qDug Pinnick - Strum Sum Up - Metal Temple Magazine

Strum Sum Up

Dug Pinnick

KING'S X is a unique band in the Rock/Metal archives. Why? Just try to describe […]
By Grigoris Chronis
November 16, 2007
Dug Pinnick - Strum Sum Up album cover

KING'S X is a unique band in the Rock/Metal archives. Why? Just try to describe the music the band has performed the last (approximately) twenty years. And, please, use not more than (again) twenty words. Now, the band's vocalist/bassist Doug 'Dug' Pinnick releases his newest solo effort, Strum Sum Up, and - for a review written for a Hard Rock/Heavy Metal magazine - there's not much to articulate about.
In a set of not less than a whole team of guest musicians, you'll notice none other than Wally Farkas (GALACTIC COWBOYS), Natasha Shneider (QUEENS OF THE STONE AGE, ELEVEN) and Steve Stevens (Billy Idol) in this release; a CD dressed up in some what's that arrow supposed to 'stand up' for? cover artwork. I am not the victim anymore, Pinnick recently stated. I am not pointing fingers and forcing people to think the way I do. I finally realize that people just want to dance and have a good time. Many may recall enough of the 'what the hell?' statements Doug has come up with at times. Does some answer lay within this album with this particular 'song titles' list?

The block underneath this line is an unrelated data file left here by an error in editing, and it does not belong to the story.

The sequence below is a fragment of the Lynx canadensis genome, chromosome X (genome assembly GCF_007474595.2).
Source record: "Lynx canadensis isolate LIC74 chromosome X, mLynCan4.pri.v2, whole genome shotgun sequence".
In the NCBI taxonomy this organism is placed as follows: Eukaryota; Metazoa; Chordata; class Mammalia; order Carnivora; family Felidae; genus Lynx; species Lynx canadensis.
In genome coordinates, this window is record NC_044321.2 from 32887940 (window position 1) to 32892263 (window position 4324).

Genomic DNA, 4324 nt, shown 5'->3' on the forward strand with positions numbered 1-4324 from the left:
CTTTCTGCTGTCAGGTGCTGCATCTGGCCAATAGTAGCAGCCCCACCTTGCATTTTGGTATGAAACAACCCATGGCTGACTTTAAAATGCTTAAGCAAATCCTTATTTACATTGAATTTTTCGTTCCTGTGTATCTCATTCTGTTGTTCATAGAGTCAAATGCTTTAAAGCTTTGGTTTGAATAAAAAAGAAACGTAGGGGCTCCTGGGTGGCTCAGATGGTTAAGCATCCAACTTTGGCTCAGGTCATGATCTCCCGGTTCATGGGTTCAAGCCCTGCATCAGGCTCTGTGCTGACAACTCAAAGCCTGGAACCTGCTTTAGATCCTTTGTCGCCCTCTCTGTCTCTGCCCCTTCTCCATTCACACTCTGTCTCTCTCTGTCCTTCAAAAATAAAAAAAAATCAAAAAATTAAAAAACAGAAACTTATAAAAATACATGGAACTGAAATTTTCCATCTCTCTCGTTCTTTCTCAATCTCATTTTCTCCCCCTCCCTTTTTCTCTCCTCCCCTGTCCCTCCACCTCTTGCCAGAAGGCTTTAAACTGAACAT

Strum Sum Up is heavy (not 'Heavy'), it is not progressive and - most of all - is in 'jamming' mood. There's a wide emotion of freedom in playing, something I'm not sure conservative fans will understand easily. Bearing in mind most of the album's songs are divided in two parts, it is essential to note down the first part is the actual(?) song while the successor sees jam pieces for the faithful. Pinnick says: We would play the song and immediately jam right after it on the first time around. The jams you hear are all the first take. We would do the song and then we'd jam, and the jam became the second part of the songs. Some of the jams are my favourite stuff on the record, and really showcase some of my best playing.
Yeap, you can yell for the instrumentation hypnosis, but - on the other hand - Pinnick's touch builds up a genuine album with no other aim that giving the listener the potential to have a good time. Strum Sum Up can even be psychedelic at times. And, if you've carefully watched Pinnick's steps so far - you will foresee this nirvana resulting in acceptance of how things run in the end. Strum Sum Up is a weird album, for a metalhead/hardrocker, even if you'll find some of the plainest music this musician has ever written. The grade's just for that weirdness.

5 / 10


"Strum Sum Up" Track-listing:

Perfect World
Perfect World (Pt.2)
Damn It
Dynomite (Pt.2)
Life Is What You Make It
Life Is What You Make It (Pt.2)
Coming Over
All I Want
Hostile World
Cross It
Cross It (Pt.2)

Dug Pinnick Lineup:


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